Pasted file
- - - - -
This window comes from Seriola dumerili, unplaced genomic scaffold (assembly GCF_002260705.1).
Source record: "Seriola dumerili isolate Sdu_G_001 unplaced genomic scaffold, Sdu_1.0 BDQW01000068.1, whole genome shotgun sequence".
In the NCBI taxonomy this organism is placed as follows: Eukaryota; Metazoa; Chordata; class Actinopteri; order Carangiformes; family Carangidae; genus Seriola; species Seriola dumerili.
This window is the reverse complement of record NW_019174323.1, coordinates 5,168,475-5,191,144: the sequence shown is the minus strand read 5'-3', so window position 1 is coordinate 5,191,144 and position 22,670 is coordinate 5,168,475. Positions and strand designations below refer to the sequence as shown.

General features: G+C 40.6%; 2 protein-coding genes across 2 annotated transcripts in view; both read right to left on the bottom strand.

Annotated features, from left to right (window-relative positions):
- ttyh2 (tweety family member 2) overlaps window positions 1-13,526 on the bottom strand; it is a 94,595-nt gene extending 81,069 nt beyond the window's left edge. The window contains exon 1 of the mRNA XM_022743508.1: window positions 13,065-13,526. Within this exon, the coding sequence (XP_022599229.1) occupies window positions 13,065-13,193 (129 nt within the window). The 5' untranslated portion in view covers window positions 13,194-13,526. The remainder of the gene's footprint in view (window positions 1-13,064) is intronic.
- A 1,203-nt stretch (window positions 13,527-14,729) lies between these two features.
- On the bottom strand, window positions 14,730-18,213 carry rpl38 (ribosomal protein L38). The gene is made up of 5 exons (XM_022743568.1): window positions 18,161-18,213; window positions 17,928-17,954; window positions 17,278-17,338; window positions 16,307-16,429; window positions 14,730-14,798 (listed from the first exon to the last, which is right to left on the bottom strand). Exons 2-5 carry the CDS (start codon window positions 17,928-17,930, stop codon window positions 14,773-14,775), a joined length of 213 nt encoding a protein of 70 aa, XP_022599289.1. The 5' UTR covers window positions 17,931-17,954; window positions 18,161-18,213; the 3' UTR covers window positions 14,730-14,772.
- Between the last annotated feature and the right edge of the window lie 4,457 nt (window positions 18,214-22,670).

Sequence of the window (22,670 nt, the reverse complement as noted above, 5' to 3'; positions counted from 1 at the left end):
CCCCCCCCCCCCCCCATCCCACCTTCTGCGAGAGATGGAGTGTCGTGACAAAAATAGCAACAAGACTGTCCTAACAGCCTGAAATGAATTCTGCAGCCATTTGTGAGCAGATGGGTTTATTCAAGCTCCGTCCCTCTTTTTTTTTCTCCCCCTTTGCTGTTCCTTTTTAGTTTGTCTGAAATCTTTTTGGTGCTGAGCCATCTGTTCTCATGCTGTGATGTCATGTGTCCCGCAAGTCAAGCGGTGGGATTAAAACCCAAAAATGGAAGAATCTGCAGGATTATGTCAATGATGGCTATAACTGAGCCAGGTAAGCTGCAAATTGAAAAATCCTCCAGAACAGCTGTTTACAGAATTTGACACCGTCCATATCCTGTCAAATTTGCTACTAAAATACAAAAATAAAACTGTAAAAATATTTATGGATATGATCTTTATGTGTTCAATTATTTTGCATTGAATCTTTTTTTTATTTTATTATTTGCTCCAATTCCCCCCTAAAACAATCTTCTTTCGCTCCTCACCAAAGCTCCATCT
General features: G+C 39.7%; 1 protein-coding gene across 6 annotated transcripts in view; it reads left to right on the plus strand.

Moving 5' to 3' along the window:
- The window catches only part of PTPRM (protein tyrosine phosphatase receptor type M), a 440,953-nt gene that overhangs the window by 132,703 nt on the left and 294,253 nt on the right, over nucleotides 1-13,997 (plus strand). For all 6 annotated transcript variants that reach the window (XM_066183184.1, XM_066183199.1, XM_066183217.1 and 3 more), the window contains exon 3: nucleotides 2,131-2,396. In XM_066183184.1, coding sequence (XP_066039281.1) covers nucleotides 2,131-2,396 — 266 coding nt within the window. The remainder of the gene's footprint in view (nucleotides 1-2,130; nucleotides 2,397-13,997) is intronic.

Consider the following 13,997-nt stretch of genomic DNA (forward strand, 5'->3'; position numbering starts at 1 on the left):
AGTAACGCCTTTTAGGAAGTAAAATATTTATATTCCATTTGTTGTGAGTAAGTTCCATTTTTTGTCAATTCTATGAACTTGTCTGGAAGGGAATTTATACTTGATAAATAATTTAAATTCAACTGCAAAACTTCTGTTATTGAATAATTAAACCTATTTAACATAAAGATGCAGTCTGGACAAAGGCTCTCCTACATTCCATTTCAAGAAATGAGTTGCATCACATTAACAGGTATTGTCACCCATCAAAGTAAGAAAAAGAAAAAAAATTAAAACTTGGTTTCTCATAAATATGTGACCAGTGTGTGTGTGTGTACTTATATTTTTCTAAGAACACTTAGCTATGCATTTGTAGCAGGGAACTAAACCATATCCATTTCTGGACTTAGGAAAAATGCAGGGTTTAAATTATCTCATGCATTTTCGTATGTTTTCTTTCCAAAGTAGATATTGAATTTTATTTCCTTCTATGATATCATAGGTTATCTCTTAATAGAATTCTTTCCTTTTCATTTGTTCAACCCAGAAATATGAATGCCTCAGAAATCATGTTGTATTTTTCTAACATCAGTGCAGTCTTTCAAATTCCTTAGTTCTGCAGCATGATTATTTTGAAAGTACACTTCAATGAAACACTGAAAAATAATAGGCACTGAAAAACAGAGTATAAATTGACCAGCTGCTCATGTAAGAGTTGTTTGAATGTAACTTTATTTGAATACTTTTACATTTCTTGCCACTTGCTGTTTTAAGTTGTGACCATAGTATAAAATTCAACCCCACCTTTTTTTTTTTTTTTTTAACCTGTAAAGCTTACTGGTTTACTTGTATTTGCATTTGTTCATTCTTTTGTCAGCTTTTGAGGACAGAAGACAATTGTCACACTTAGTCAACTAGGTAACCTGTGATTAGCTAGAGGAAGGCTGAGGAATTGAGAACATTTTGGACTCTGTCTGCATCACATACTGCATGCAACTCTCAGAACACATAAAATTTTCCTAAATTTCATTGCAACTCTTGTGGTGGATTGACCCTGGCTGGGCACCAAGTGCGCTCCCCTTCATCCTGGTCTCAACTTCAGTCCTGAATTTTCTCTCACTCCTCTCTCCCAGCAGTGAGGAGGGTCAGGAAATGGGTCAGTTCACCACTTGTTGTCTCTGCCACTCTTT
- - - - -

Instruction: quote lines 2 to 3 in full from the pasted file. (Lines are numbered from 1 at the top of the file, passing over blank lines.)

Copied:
Source record: "Seriola dumerili isolate Sdu_G_001 unplaced genomic scaffold, Sdu_1.0 BDQW01000068.1, whole genome shotgun sequence".
In the NCBI taxonomy this organism is placed as follows: Eukaryota; Metazoa; Chordata; class Actinopteri; order Carangiformes; family Carangidae; genus Seriola; species Seriola dumerili.